Urbanizing Heavy Timber Helps Everyone

Being an all custom timber framing company doesn’t force us into any particular category. The projects we’ve tackled here at DC Builders have ranged from the residential to commercial. Timber framing itself has been around for decades, but the concept can be found in many different contexts, even urban ones.

The aptly named “Framework” building is a 90,000 sq. ft. 12-story mixed-use project, anticipated to be the first high-rise in the US incorporating timber from the ground floor for load bearing construction. The project is aimed to illustrate an ecological and sustainable relationship between urban development and rural economic growth both regionally and nationally.

A cross-laminated timber core makes up the Framework’s backbone. Wood interiors are exposed at the ground floor. Glass enclosed around the core allows visitors and occupants to observe it no matter which floor you happen to be on. Interestingly enough, this unique configuration also serves as a heat recovery system. These features are engineered to accentuate the innovative nature of this elegant city structure, making this an ideal addition to any skyline.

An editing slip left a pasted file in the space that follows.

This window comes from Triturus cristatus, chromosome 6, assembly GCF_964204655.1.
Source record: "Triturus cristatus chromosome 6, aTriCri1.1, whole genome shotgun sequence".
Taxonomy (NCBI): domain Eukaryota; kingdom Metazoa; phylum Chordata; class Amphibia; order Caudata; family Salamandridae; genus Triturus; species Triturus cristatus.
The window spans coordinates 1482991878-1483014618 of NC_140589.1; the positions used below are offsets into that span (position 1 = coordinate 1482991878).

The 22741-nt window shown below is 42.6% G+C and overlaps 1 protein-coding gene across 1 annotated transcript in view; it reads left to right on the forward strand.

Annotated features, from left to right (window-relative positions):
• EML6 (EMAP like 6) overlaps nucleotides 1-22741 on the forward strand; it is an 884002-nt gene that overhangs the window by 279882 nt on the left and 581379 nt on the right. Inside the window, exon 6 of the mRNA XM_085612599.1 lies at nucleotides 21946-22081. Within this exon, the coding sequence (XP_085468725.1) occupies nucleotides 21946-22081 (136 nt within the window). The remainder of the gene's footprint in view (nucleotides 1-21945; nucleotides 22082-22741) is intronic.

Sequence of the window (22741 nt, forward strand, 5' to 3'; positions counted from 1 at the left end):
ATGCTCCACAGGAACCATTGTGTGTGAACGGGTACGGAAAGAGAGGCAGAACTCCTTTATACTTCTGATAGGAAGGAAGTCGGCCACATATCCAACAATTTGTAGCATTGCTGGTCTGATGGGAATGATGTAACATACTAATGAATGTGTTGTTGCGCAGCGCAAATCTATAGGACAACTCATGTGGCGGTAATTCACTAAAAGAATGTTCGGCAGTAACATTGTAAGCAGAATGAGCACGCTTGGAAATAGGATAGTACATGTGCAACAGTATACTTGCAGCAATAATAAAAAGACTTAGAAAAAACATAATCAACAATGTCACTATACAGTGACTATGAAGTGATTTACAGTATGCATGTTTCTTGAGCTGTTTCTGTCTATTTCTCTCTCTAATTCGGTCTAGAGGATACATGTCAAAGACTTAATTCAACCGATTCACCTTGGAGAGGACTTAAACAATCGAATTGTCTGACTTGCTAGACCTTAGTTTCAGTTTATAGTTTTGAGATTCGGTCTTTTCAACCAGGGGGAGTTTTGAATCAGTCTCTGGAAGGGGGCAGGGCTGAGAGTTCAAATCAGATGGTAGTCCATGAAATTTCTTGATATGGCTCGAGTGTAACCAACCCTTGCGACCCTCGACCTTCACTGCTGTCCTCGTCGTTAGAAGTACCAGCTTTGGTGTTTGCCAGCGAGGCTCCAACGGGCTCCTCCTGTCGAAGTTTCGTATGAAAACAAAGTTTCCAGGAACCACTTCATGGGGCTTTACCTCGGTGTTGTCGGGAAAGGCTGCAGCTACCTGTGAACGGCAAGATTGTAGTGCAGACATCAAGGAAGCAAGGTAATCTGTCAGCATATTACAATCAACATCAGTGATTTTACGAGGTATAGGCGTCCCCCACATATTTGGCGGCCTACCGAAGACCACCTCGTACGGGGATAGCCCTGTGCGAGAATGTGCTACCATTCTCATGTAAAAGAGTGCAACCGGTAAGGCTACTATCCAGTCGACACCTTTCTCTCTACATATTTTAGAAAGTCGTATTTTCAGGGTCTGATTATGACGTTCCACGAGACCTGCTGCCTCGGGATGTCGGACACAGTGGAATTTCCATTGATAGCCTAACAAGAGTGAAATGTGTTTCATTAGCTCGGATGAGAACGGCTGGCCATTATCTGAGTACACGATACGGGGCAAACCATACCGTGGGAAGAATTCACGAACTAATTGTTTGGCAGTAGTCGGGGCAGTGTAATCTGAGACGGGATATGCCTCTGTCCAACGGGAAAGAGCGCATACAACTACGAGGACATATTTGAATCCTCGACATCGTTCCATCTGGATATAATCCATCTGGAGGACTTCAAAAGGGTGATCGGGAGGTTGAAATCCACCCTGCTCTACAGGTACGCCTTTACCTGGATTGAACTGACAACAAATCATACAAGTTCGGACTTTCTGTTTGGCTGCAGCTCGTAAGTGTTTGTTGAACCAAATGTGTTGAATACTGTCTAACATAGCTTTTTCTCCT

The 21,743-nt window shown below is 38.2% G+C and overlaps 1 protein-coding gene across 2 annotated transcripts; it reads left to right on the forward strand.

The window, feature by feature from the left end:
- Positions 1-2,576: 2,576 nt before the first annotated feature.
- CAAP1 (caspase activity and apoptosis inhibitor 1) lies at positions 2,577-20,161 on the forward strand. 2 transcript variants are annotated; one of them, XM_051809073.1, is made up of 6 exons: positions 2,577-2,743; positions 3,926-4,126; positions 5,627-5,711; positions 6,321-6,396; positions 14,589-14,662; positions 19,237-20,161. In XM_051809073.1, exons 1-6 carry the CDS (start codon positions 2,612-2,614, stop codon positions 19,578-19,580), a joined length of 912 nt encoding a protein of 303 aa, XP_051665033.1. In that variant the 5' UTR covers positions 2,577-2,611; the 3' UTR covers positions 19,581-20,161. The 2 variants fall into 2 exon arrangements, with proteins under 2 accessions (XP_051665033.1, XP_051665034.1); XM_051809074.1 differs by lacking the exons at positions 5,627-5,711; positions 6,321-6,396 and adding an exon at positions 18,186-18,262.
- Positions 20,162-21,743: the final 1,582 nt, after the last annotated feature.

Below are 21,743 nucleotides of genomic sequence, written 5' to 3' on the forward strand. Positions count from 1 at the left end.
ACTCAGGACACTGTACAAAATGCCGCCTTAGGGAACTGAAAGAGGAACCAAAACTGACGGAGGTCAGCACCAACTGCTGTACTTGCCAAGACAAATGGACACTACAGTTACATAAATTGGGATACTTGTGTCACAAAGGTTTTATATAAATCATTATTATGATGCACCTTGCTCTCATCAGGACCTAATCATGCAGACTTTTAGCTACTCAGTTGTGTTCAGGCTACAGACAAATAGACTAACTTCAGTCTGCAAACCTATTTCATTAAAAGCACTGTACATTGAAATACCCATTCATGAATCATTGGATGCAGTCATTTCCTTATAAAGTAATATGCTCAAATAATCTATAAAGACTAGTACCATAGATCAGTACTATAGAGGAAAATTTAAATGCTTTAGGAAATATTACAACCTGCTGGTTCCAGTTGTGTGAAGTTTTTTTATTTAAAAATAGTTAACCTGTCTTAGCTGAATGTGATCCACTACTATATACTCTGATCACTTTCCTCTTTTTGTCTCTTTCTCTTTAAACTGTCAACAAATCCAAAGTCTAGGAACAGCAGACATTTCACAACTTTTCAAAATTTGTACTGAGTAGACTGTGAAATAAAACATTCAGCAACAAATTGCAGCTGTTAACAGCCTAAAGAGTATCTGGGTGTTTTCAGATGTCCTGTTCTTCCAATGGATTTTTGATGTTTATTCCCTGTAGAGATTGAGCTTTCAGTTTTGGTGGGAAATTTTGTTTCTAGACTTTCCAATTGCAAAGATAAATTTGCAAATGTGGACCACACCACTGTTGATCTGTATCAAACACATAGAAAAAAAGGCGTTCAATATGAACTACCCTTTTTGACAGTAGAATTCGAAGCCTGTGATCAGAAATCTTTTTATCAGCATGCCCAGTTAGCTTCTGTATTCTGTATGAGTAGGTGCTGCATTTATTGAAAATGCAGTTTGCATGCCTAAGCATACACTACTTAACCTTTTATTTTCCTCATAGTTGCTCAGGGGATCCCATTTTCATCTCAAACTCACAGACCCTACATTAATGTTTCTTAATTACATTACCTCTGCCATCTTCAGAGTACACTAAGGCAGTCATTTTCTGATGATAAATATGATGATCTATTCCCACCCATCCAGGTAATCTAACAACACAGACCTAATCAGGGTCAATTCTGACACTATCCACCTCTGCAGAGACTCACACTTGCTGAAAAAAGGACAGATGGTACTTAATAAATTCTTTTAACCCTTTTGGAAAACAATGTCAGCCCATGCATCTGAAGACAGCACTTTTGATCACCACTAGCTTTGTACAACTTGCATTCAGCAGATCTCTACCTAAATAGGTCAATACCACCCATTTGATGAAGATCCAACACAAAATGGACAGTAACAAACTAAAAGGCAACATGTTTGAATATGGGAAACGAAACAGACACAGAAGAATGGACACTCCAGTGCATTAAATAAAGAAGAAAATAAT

Retail and public exhibitions will occupy the ground floor of this multi-use building, in addition to 60 units of affordable housing. Residents who apply and earn less than 60 percent of the area median income will be able to enjoy exposed wooden features, an aesthetic seen throughout heavy timber framing. What sets this project apart is the logistical support around this building’s construction.

Stimulating this project is a symbiotic relationship between rural timber industries, the natural resources provided to them, and the cities that drive the need for projects like the Framework. This artificially creates a demand for these projects, manifesting opportunity for those in surrounding rural communities.

Oregon once boasted a healthy economy based around timber harvesting. Wheeler County’s population has decreased dramatically since the Kinuza Lumber mill closed in 1978. Wages in a town like Fossil, Oregon, in Wheeler, have decreased 40 percent since then. Currently, only 1,300 people live in the entire county. A return to timber might not bring a community like this back, but projects with a more mindful logistical sense probably could.


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